However, a number of concessions to local residents were necessary to secure the commissioners' tied vote.
Among the compromises was the removal of part of the planned track from public roads, mainly NW 199th Street, and keeping the circuit layout limited to the Stadium's confines, including its vast parking lot area.
Previous concessions relating to noise pollution and the absence of track activity during school hours were also confirmed.
01/22/20 (GMM) Miami is working through the "issues" standing in the way of F1's second grand prix in America.
In December, F1 CEO Chase Carey said he is still determined to take the sport to Miami.
"We still have some issues to resolve in Miami," he told CNN. "They're, probably at this point, predominantly political ones."
Indeed, in the face of political opposition to the race, local organizers on Tuesday said the proposed circuit at Hard Rock Stadium would no longer include a public road, or be in action during school hours.
"We hope the County Commission will support our effort to deliver this huge global event to you!" the organizers said on Twitter.
Carey is also upbeat, saying that despite the opposition, there are also "encouraging" levels of support for the Miami GP.
"It's clearly an addition to Austin," he added. "So in our goal, we think the US is a big enough market and a broad enough market and growing the US, I think having two races will actually make both stronger."
01/21/20 Miami Grand Prix organizers have modified the layout of their event's prospective track and tweaked the race weekend's schedule in an effort to appease the concerns of local residents.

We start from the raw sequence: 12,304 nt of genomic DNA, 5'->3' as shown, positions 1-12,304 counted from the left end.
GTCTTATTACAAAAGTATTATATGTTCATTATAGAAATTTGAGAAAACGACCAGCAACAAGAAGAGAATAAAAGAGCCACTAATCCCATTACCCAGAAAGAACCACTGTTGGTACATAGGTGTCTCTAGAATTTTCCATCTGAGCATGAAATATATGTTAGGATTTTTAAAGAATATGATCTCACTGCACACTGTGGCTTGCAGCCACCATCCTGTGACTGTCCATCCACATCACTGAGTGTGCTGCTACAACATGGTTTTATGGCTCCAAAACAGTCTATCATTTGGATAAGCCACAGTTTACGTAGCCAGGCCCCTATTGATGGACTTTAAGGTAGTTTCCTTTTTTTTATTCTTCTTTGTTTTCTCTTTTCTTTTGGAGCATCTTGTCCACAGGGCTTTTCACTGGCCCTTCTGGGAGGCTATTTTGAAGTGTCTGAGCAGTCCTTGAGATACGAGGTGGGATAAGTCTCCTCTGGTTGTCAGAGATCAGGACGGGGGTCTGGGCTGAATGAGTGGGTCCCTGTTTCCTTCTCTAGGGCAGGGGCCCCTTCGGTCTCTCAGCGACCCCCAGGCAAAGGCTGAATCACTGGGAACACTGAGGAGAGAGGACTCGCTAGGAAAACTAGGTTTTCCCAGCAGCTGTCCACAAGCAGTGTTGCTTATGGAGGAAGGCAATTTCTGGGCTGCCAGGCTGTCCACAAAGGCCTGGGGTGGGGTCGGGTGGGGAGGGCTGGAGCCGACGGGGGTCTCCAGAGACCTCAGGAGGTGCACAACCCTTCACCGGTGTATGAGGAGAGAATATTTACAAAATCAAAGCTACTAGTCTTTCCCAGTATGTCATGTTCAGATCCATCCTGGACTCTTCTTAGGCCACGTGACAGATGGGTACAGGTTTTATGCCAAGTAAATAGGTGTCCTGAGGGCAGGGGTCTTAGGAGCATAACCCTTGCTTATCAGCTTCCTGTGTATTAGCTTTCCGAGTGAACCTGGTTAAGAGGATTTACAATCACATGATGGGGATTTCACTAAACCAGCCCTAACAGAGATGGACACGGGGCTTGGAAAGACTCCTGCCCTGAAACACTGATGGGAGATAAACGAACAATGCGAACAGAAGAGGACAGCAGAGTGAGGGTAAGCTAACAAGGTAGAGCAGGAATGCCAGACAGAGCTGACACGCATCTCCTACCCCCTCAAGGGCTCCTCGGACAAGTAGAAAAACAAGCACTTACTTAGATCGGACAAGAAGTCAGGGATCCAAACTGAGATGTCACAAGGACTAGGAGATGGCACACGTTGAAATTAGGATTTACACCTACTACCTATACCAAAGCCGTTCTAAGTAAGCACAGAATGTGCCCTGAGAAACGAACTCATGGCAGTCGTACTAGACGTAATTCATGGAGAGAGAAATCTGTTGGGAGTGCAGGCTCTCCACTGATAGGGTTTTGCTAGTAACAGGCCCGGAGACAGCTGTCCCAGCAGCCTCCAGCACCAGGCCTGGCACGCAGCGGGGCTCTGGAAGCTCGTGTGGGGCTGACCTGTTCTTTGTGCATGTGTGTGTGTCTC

Liberty Media has been attempting to surmount successive roadblocks erected by representatives and residents of Miami Gardens who oppose the Miami GP project and the event's promoter, Miami Dolphins owner Stephen Ross.
However, a dialog between F1, the promoter, Miami-Dade Mayor Carlos Gimenez on one side and local officials, businesses and residents on the other, has been ongoing in the past few months, with the purpose of easing the difference between the opposing parties.
To help reach a breakthrough compromise, F1 has accepted to change the Miami GP track configuration by eliminating the use of Northwest 199th Street for a portion of the circuit.
Furthermore, in order to minimize disruption to local schools, the weekend race schedule has been altered to ensure that there is no racing prior to 3pm on Friday.
The original version of the stadium track used a half-mile section of 199th Street, which was built as part of the stadium project but is a public road. By avoiding it and sticking to stadium land Garfinkel hopes to address one of the major concerns of residents, namely access and traffic during race week.
"The Formula 1 Miami Grand Prix is another example of a world-class event coming to our region," said Tom Garfinkel, Miami Dolphins and Hard Rock Stadium Vice Chairman and CEO.
"Like the Super Bowl, an event like this provides a unique opportunity to proudly showcase our region to the world.
"We want these events to benefit everyone in the region, including local Miami Gardens residents, and we look forward to working with Superintendent Carvalho, Dr. Steve Gallon, and the District to bring innovative STEM programming to local students, such as ‘Formula 1 in Schools,’ a global engineering competition."
Despite the encouraging developments, Formula 1 isn't out of the woods yet.
On Wednesday, a Miami-Dade Board of County Commissioners meeting takes place where the Commission will vote on a measure, put forth by Commissioner Barbara Jordan, which attempts to revoke the Hard Rock Stadium’s current zoning rights in an effort to prevent Formula 1 racing.
The Stadium’s current zoning designation permits auto racing and was previously granted by both the City of Miami Gardens and Miami Dade County.